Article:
Firstly, let’s cover what the Knit News is, and what the chairperson of Knit News is responsible for.
Knit News is almost exactly as it sounds; a bit of news from the wider world of crafting around us. I say “almost”, because it isn’t, just as our guild isn’t, strictly knitting. The news may be about crochet, or a new breed of sheep. It could be trends, designers, or what other guilds around the country are up to. You can even email your own suggestions of what you’d like to know more about, or send any other newsworthy tips to her official email here: [email protected]
So what does the Knit News chairperson do, exactly? They're our very own world news reporter, of sorts. They dig around and see what’s happening out there, and then they share it with us. After researching what’s happening, they pull it all together into a convenient little package and submit it to the guild’s website and newsletter for us to read, and they report “live”, too, during a five-minute segment at guild meetings.
The Knit News chairperson is an invaluable member of our team, and now let’s introduce to you just who she is!
Marion, as a department manager at the Central Library in downtown Seattle (how fun does that sound?), is pretty uniquely qualified for the task at hand. She’s interested in working with natural and locally produced yarn, and has shared with us a link to her list of Knitting/Yarn with natural fibers related books in the Seattle Public Library catalog.
As I’ve had the pleasure of chatting with Marion, I feel confident in my impression that she’s just, in general, awesome. A ball of energy and inquiry, and a whole lot of talent, too! She started crocheting in her early teens when a friend taught her, and she used that new knowledge to create a lovely shawl for her grandmother, and later about a half-dozen crocheted pillows for a lucky college boyfriend. In 1985 in Providence, Rhode Island, she took knitting lessons, which she and her kitten enjoyed thoroughly (aww!). She moved to Southern California, where she knit sporadically for the next thirteen years, before moving to Washington with her husband, Jim, in 2005. She, understandably excited by the new climate and excuse to knit, promptly started working on two woolen sweaters. I hope the experience has improved since, but she tells me one of the last times she’s cried was while trying to learn how to work a drop spindle. I know so many of us can sympathize!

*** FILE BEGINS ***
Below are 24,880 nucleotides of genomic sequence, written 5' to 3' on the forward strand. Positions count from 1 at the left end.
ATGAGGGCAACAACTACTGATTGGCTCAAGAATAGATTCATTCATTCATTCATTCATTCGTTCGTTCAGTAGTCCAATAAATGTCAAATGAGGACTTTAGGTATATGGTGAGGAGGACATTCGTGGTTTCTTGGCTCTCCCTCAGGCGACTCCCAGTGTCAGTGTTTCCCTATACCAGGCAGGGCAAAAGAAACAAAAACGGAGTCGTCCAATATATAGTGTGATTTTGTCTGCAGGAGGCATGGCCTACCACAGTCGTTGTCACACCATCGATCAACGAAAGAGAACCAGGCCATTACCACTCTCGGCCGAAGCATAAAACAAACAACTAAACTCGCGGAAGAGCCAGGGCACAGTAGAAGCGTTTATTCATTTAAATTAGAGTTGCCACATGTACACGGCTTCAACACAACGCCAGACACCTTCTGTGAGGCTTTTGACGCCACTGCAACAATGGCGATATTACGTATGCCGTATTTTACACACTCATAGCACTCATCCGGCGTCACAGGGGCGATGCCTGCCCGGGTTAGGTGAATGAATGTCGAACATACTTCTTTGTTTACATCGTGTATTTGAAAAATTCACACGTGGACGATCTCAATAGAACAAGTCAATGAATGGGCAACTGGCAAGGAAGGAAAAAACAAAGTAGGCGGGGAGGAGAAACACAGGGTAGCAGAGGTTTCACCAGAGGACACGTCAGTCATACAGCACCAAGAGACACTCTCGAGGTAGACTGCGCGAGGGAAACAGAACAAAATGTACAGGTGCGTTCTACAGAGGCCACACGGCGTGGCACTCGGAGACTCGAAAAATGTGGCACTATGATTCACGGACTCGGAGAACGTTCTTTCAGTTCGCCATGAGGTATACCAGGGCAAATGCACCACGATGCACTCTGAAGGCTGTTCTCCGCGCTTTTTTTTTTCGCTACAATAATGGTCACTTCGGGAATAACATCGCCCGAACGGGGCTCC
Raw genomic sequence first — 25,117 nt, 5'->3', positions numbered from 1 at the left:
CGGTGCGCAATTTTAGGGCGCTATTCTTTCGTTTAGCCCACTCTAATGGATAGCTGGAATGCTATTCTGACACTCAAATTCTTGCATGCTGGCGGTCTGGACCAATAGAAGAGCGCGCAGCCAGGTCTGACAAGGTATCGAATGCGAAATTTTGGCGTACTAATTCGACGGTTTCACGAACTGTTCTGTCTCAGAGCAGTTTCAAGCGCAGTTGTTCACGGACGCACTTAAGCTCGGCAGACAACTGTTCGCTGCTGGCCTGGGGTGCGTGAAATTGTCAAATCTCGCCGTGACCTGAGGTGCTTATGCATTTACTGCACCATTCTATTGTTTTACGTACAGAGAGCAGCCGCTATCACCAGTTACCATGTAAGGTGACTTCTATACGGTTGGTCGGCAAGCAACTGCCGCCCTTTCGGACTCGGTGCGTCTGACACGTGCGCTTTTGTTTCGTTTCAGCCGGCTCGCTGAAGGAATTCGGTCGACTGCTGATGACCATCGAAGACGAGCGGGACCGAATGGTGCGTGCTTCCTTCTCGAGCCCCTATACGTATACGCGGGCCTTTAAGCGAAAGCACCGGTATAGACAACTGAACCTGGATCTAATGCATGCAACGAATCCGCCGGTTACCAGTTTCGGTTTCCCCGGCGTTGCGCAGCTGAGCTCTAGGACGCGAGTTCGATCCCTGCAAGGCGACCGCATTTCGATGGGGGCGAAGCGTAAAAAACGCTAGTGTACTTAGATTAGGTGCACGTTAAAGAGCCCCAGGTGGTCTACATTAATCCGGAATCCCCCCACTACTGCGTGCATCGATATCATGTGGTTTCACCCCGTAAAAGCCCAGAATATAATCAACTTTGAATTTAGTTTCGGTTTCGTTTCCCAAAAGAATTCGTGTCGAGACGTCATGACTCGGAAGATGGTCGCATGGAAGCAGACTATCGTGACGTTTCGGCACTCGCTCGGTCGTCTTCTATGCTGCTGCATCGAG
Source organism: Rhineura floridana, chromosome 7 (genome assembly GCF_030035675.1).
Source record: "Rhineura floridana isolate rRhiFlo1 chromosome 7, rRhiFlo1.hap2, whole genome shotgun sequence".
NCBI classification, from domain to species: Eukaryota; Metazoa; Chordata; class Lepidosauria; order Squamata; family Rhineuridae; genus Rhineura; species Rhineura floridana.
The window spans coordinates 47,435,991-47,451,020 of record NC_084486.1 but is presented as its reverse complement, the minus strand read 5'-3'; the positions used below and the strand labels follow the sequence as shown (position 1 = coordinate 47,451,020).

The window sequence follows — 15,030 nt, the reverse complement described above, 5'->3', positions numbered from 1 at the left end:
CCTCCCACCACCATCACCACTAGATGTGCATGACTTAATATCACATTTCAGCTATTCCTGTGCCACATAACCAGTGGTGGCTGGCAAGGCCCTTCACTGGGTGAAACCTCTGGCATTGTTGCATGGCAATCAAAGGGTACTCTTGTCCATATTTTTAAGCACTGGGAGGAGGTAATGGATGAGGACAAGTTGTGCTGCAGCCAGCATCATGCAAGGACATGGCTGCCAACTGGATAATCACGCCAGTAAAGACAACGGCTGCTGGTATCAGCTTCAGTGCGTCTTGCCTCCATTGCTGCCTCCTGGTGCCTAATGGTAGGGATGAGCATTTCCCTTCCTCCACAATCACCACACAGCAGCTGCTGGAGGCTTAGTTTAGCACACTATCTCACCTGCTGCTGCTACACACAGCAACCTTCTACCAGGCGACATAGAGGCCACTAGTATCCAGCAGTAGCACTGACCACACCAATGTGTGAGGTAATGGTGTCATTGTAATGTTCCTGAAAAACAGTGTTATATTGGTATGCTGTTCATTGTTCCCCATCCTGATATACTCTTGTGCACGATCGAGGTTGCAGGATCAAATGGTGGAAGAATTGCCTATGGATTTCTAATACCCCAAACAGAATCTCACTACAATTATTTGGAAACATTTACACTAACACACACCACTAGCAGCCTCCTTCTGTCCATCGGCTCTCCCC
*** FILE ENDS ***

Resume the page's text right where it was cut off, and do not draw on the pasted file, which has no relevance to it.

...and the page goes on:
The patterns she reaches for more often slant to solid colored with interesting details, and she gets immense joy from crafting small gifts for friends and family. Ravelry has become a favorite thing, too, and you can find her there as TromboneCat. Her love of football is evident (go 'Hawks!), and watching both football games as well as Masterpiece Theater-type shows with her husband while knitting is a favorite activity.
When I asked what some of her goals are, she said stranded knitting, socks, weaving, and completing a TKGA class may be in her future. Currently, though, she’s challenging herself with a difficult pattern each year, and also challenging herself to use yarn from her stash (which is so tricky with all those yummy yarn shops so close by!).
Working within the library system may give you a clue that this smart cookie loves books, and you’d be right. She enjoys reading biographies, those chronicling strong women in history in particular, and is currently reading about Eleanor Roosevelt, who she tells me was known to knit. As an eight-year breast cancer survivor, and the wife of a stroke and seizure survivor, she's also an advocate for access to quality healthcare for all. Just one of the many reasons I think she's quite the strong woman herself!
Marion tries to sit at different tables each meeting, since there are so many amazing people to meet and she’d really love to meet and learn from each of us. Luckily enough for me, as this is precisely how I met her the first time, and I’m very glad of it! Her hopes for the future of the guild are hopes that we can really all agree on; to continue to welcome knitters and crocheters with warmth, get to know one another, and keep asking ourselves and our fellow members what we can do to really be involved.
There’s really so much more to Marion, and I could fill several blog entries on the fascinating life she continues to lead, and the journeys she’s made, both physical and metaphorical. But truly, the best way to get to know such an open, caring person as she is is to meet her yourself. Next month, find a table you haven’t sat at before, and plonk yourself down. You’ll be amazed at the wondrous people you’ll meet, and maybe Marion will be one of them. If not, don’t fret; you’ll have now met several new friends, and there’s always November!